Why Do You Work for Uncle Sam?

By on February 13, 2006 in Current Events with 0 Comments

Most of our readers are active or retired employees of the federal government. What motivates them? Why do they work for the federal government? And, to gauge their reaction to their employer (or former employer), would they advise a recent college graduate to work for the government as they have done?

Readers who may review comments on articles posted on the FedSmith site sometimes get the view that federal employees are an unhappy lot with complaints about their supervisor, pay and benefits, job assignments and other work related topics. Any large employer has some employees who are unhappy and the federal government is no exception.

The comments we received were generally more positive than negative. Someone who is unhappy about a particular topic may be more inclined to post a comment in response to an article. This survey was more representative about the feelings of the workforce as it reflects the opinions of about 1400 people.

Here is a quick summary of the results.

What is the primary reason you are working (or, if retired, used to work) for the Federal Government?

  • 27% are working because of job security
  • 19% work for the benefits package (other than pay)
  • 18% say they have too much invested in the retirement system to leave
  • 15% work to "make a difference" in America
  • 8% work because the money is good
  • 5% like the challenging work environment
  • 8% work for the federal government for "other" reasons
  • And, as to the question of "Would you advise a new college graduate to work for the Federal Government?" the responses are:

    • 53% – yes
    • 27% – no
    • 19% – not sure

    In effect, a number of readers like working for the federal government because of the job security offered by a federal job. A number of readers commented that, while the job security is not as great as it was when they started work with the government, job security is still considerably higher than in the private sector where an employee can lose a job with little or no advance warning due to any number of reasons.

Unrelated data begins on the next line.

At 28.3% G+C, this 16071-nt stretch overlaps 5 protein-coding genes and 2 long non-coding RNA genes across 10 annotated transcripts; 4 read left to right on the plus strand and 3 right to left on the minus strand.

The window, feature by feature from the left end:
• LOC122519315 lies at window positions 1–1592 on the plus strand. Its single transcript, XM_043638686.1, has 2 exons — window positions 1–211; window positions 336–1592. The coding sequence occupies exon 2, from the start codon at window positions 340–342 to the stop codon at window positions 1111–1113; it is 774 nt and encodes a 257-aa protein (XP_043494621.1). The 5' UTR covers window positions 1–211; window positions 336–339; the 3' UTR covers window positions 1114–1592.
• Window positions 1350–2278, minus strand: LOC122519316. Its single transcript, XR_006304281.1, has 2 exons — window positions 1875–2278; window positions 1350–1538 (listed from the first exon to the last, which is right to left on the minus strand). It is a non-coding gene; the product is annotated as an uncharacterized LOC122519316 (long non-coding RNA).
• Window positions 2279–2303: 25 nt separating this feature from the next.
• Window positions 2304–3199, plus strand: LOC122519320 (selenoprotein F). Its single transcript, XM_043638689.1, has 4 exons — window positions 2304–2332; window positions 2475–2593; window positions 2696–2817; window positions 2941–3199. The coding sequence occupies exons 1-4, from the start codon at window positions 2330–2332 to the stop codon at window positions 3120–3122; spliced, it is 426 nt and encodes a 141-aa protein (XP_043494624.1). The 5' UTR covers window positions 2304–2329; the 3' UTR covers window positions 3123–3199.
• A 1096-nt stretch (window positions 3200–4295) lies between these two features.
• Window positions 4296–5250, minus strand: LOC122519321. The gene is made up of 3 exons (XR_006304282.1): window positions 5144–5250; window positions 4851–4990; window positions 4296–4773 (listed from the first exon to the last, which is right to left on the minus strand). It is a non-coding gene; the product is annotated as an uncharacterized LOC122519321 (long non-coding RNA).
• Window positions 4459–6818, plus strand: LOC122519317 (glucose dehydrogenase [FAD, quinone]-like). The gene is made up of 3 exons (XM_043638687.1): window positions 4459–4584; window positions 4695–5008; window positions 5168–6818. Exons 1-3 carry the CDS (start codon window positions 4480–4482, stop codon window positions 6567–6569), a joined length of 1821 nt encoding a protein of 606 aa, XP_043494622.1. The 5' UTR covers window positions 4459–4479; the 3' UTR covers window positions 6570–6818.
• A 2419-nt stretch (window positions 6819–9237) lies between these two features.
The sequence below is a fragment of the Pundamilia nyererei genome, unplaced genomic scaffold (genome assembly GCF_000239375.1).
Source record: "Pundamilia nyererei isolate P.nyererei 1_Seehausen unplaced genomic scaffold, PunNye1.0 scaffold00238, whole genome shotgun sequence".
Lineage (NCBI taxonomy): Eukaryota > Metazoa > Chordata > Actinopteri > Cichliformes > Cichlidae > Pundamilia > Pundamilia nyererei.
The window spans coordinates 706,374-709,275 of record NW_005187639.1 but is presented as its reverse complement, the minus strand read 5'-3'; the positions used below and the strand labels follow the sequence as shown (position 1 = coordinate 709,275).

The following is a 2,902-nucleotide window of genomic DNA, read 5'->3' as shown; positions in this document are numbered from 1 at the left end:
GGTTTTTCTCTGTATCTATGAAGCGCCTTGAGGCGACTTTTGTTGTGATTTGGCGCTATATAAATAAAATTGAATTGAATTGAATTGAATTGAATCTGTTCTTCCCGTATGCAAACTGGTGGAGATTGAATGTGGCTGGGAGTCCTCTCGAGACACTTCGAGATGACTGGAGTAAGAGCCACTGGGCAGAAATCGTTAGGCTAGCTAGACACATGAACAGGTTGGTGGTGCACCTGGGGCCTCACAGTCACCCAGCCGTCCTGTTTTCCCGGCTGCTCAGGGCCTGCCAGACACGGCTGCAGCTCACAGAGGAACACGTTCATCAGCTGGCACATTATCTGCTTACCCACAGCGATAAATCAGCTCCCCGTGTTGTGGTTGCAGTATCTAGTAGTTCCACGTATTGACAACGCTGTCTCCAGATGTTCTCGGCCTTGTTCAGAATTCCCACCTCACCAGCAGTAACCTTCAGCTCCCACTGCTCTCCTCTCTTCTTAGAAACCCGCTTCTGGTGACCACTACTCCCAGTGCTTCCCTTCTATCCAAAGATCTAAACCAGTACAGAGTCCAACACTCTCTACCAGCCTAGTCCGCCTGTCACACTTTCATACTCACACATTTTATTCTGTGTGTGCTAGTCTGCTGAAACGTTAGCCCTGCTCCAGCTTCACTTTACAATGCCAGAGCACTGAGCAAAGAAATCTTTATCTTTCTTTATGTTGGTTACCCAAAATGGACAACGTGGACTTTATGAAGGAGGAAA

Some readers selected "other" because they did not want to select just one reason. The liked the job security, also pay and benefits package, and the opportunity to "make a difference" in America.

    One other observation: Almost 500 readers took the time to submit written comments. We read every comment. While our survey did not quantify all subjects addressed by readers, several clear trends emerged. Here are several of those trends.

    Many readers said that while they believed a government career was a good one, they were hesitant to recommend it to new college graduates because of uncertainty surrounding changes to the personnel system such as those proposed for the Department of Defense or the Department of Homeland Security. These readers were often not sure what changes would emerge but they believed the job security would be lessened and the chances would be diminishing for regular raises and promotions.

    With regard to pay, benefits and job security, one other trend caught our attention. A number of readers said they believed pay, benefits or job security were greater in the private sector than in the federal government. But some who submitted opinions said they used to work for private companies, and they went to work for the federal government because the benefits and personnel policies were better in government than in industry. These readers often cited the government’s more generous policies with regard to holidays and taking annual leave, the ability to transfer to different regions while staying with the same employer, and the ability to obtain health insurance with better benefits that they could then take into retirement with them.

    One other observation: A number of readers like their jobs. This sometimes does not come through in comments made in response to individual articles. But, as you will see from a sampling of the comments we received, some people are very happy being a government employee.

    Here is a sampling of comments from our readers who chose to respond to the survey.